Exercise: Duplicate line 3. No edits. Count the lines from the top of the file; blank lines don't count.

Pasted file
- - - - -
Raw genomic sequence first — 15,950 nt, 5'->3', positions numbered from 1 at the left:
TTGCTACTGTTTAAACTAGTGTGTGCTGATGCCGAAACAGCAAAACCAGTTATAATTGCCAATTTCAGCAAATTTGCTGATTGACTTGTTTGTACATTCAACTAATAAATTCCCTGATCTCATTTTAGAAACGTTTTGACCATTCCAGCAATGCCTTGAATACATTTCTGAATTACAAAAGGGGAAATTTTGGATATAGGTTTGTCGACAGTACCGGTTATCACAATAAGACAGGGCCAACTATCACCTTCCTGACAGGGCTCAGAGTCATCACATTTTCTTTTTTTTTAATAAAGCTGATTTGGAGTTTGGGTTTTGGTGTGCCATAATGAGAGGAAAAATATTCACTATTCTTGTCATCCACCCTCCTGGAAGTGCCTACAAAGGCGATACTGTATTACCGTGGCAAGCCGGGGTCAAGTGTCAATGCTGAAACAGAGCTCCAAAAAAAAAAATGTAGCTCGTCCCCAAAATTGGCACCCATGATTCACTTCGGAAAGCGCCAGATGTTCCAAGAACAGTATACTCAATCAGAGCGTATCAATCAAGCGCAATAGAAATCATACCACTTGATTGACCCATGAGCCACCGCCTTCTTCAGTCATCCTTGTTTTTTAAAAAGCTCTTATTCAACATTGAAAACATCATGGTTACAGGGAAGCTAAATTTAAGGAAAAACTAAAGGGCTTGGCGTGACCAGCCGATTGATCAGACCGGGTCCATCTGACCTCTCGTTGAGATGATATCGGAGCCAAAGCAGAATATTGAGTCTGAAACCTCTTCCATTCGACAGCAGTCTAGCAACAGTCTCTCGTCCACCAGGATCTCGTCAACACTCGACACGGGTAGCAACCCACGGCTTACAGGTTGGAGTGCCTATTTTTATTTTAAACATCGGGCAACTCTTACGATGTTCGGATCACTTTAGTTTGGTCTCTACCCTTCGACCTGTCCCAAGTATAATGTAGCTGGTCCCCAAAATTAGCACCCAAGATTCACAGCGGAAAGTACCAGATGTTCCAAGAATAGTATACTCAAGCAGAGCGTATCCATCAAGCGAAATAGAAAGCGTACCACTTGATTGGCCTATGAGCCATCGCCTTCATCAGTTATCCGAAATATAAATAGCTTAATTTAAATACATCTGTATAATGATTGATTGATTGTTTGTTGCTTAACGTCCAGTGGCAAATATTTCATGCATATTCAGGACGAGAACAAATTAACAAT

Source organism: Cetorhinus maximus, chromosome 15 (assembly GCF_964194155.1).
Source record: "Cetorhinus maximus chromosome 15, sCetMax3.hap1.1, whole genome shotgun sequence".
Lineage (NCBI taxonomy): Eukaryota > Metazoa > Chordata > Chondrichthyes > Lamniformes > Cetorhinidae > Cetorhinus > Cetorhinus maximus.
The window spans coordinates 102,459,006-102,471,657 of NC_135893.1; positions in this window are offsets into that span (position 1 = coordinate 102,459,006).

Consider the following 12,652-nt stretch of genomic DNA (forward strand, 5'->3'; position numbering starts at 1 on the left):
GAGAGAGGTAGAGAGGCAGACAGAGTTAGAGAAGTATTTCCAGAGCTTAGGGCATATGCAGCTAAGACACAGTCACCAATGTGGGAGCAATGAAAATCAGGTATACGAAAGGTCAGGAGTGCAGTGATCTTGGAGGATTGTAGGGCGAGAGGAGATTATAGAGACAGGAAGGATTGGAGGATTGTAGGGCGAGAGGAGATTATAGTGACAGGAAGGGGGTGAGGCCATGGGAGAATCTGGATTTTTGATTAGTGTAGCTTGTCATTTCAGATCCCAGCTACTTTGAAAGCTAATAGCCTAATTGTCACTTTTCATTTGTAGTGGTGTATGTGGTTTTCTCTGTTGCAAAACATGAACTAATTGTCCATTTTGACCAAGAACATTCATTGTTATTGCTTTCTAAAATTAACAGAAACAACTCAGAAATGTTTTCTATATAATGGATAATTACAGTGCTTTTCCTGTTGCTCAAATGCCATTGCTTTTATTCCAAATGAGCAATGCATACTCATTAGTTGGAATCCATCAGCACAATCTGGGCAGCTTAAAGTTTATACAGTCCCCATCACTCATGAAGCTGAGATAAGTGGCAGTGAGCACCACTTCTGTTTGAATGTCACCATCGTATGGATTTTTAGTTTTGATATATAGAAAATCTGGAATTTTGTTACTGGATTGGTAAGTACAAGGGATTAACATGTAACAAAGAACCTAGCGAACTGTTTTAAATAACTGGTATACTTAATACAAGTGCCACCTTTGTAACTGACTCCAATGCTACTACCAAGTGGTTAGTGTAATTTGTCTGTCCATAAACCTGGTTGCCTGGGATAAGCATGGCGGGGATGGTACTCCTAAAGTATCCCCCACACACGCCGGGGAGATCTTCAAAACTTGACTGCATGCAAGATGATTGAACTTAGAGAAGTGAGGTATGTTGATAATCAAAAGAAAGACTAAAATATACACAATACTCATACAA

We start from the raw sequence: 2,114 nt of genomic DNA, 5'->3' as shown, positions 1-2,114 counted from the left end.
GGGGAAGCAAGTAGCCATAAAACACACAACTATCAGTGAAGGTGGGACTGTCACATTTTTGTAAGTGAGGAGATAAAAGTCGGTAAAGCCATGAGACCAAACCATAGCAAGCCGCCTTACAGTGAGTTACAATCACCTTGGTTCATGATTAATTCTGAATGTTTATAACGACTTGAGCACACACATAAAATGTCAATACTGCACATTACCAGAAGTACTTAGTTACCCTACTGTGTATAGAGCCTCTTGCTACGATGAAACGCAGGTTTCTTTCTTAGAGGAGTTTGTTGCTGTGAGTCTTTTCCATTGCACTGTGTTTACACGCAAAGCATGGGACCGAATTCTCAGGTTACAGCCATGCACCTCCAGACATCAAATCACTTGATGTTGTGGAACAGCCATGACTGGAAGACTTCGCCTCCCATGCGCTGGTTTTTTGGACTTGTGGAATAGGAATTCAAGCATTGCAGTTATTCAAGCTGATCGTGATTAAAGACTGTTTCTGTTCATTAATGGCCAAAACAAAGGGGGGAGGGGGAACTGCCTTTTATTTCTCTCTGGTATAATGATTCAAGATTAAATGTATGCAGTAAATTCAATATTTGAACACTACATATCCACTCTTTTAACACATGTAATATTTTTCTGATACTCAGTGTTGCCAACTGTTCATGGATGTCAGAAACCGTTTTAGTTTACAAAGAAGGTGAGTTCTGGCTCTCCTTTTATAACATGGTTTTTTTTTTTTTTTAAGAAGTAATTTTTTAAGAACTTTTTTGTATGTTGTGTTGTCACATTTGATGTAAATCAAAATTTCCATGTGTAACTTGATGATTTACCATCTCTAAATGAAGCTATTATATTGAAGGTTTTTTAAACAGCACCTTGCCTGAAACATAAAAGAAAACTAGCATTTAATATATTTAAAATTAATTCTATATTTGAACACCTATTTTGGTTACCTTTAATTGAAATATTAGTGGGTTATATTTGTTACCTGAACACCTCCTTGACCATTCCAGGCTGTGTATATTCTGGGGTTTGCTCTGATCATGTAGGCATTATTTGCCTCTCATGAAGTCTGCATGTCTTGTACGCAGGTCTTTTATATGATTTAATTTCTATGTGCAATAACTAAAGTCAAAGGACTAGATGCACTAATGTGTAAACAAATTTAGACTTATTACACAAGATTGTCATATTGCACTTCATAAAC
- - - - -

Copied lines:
Source organism: Cetorhinus maximus, chromosome 15 (assembly GCF_964194155.1).